Interfirm Relationships and Informal Credit in Vietnam

By John McMillanChristopher Woodruff
1999| Working Paper No. 1575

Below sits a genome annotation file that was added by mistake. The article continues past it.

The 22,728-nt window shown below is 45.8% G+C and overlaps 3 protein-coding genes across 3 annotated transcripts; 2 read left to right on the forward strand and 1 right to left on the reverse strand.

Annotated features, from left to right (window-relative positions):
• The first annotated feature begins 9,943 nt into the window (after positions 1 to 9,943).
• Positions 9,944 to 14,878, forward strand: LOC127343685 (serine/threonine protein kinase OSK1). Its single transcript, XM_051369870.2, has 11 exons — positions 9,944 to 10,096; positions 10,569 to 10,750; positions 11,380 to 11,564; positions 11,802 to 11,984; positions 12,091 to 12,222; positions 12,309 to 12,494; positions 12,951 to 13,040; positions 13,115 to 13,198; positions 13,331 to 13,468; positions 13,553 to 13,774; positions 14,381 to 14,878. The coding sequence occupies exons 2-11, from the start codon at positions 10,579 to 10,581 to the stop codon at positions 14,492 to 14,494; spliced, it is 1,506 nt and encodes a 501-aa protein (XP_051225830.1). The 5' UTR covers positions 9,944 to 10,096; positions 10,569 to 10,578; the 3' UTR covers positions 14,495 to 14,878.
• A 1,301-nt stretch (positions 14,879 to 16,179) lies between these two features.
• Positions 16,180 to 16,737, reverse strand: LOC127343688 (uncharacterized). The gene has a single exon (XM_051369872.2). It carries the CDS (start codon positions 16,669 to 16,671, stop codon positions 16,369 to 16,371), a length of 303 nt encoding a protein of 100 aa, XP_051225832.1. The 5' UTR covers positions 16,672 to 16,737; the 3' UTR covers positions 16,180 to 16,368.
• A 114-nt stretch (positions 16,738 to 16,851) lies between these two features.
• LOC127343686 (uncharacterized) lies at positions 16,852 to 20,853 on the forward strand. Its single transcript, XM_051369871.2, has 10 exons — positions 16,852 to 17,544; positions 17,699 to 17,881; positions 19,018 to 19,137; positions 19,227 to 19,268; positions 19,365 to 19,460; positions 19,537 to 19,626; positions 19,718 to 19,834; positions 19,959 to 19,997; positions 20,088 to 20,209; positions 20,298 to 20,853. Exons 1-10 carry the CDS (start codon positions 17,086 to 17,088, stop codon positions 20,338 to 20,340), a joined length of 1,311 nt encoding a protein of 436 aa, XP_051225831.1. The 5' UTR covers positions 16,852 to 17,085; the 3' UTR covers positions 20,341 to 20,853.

Firms routinely rely on other firms’ goodwill. Where a well-functioning legal system exists, in advanced economies, ongoing relationships complement formal contracts in helping deals work smoothly [Macaulay 1963; Haley 1997]. Where laws of contract are inadequate, in many developing and transition countries, informal relationships can substitute for the courts in allowing deals to be made [Greif 1997; McMillan 1997]. Ongoing or clientelistic relationships have long been studied by sociologists, anthropologists, and economic historians.1 They have been little studied econometricaly, however, because data are hard to come by and because the dependent variable, the success of the relationship, can be hard to measure.